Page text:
Salary

The Université de Montréal offers a competitive salary and a complete range of benefits.

Starting Date

From June 1, 2012.

Deadline

The complete application, including a cover letter, curriculum vitae and copies of recent publications or research reports, must be received at the address below by December 15, 2011.

Candidates must also arrange to have at least three letters of recommendation sent directly to the Department Chair at the following address:

Jean-Pierre Marquis, Chair

Department of Philosophy

Université de Montréal

P. O. Box 6128, Station Centre-Ville

Montreal, Quebec H3C 3J7

Canada

For more information about the Department of Philosophy, please consult the website at: www.philo.umontreal.ca.

Confidentiality

The Université de Montréal application process allows all regular professors in the Department to have access to all documents unless it is explicitly stated in the applicant’s cover letter that access to them should be limited to the selection committee. This restriction on accessibility will be lifted if the applicant is invited for an interview.

Employment Equity Program

The Université de Montréal upholds the principles of employment equity and welcomes applications from women, ethnic and visible minorities, aboriginals and people with disabilities. Applicants who belong to one of these groups are asked to complete the employment equity identification questionnaire posted at www.fas.umontreal.ca/affaires-professorales/documents/quest-acces-emploi-EN.pdf and attach it to their application.

Immigration Requirements

In compliance with Canadian immigration requirements, priority shall be given to Canadian citizens and permanent residents.

Audio: Simonides and Modern Warfare

I’m having a heckuva time posting this a.m., and I don’t know if it’s my internet connection or specific sites. As such, I’m not sure if this Listen Again item from the BBC is working beyond the UK or not … here’s the official description:

Poet Robert Crawford, who has translated Simonides into Scots, investigates the connections between the ancient Greek Poet and modern warfare

Looking at the Parthenon

A nice overview from Athens News:

PEOPLE are still influenced and informed by traditional, low-tech means through public monuments, gatherings and speeches, but are also targeted with messages and information on current events or matters of state through television, radio, internet and the print media. In ancient times, on the other hand, religious, political or social messages aimed at the public were commonly transmitted through sculpted, figural art. Public buildings were often designed as imposing, three-dimensional message boards.

Today, with central Athens again witnessing violent clashes between demonstrators and police, one has only to look to the Acropolis or the Acropolis Museum’s Parthenon Hall for age-old public reminders carved in stone that a civilised society’s resistance against barbarism and chaos is a timeless struggle, never to be forgotten .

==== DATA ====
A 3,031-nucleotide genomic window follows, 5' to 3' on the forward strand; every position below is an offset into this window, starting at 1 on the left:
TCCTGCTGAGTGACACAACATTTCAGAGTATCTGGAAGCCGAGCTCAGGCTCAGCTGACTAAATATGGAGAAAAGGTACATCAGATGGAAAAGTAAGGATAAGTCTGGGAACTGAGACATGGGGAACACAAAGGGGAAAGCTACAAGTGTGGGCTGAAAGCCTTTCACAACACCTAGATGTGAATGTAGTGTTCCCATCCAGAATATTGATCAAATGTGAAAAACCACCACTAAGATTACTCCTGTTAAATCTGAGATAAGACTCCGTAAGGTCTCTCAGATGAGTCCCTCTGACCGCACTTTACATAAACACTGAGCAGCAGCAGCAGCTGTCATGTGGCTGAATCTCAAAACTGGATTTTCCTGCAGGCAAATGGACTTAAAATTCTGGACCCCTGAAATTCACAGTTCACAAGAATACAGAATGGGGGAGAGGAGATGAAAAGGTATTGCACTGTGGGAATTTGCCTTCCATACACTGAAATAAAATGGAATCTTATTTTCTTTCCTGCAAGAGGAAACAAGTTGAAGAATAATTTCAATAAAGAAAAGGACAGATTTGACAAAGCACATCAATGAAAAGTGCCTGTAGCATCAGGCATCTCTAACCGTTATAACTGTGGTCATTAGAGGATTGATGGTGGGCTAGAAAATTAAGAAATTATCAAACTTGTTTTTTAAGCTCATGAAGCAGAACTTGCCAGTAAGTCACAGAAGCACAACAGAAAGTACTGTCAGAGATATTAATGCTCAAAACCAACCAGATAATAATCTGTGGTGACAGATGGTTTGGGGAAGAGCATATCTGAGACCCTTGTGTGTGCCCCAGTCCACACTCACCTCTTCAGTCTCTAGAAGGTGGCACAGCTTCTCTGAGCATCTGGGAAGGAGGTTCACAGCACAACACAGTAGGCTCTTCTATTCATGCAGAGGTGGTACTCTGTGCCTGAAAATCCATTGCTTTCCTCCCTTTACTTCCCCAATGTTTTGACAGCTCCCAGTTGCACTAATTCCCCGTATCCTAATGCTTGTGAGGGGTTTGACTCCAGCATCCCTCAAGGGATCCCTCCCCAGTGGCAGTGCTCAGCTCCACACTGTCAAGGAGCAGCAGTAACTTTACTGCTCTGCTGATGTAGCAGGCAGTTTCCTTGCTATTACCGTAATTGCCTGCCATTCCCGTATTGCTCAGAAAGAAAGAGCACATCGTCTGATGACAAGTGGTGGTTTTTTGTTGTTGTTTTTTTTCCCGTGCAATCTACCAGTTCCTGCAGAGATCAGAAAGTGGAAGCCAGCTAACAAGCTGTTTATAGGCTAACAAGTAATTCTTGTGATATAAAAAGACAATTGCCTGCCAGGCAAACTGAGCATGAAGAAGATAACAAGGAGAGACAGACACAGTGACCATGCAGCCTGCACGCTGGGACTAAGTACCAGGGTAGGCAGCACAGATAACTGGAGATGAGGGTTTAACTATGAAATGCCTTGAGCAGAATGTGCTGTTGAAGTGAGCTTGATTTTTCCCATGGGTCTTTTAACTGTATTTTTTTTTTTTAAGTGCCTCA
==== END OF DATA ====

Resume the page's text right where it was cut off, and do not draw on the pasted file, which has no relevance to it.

Conflict is nothing new to the Acropolis, since by the mid-5th century BC the rocky promontory had already been the site of a Mycenaean fortress and the scene of at least one well-known assault: its sacking by the Persians in 480BC, during which the temple of Athena Polias and the unfinished Older Parthenon – an intended victory monument and thank-offering after the Battle of Marathon in 490BC – were destroyed by the vengeful Persians.

Following this grievous incident, according to author and Notre Dame professor Robin Rhodes, Athenian leaders rebuilt the north wall of the Acropolis, using the ruins of these two important public buildings to commemorate the shameful event, to warn of the ongoing Persian threat, to stir up local sentiment against this enemy and perhaps to symbolise the Athenians’ selfless sacrifice of their city to the general defence of the Greek mainland. Rhodes calls the Acropolis north wall “a unique monument in the history of Greece, [which] … is truly remarkable in its understanding of the potential power of ruins upon the emotions and imagination of people”.

On the Acropolis, Pericles, ancient Athens’ most renowned 5th century BC “mayor”, oversaw the construction (447-432 BC) of the highly visible Parthenon: not only a gleaming, white-marble temple dedicated to the city’s patron goddess Athena, but also a meaningful monument with three different types of elegantly carved sculpture. Freestanding statues stood in the temple’s east and west triangular pediments; figural metope panels – called the Doric frieze – appeared around the outside of the building above the Doric colonnade; and a series of scenes carved in relief – the Ionic frieze – wrapped continuously around the upper, exterior walls of the temple’s central naos or main chamber.

The Ionic frieze is the best preserved of the Parthenon’s three major types of sculpture and has received much attention from specialists. Since nearly all the Parthenon’s original sculpture has now been removed, however, and the extant figures on panels displayed in the Acropolis and British museums are so fragmentary or time-worn, visitors must rely on their imagination – what Cambridge art historian Mary Beard calls “the eye of faith” – to understand and appreciate the once-intricately carved sculptures’ original appearances and meaning.

At present, the only original sculptures remaining on the Parthenon are the metopes of the west end and one metope on the southern side of the southwest corner. As part of the current west-end restoration, this last southwestern panel will also soon be removed.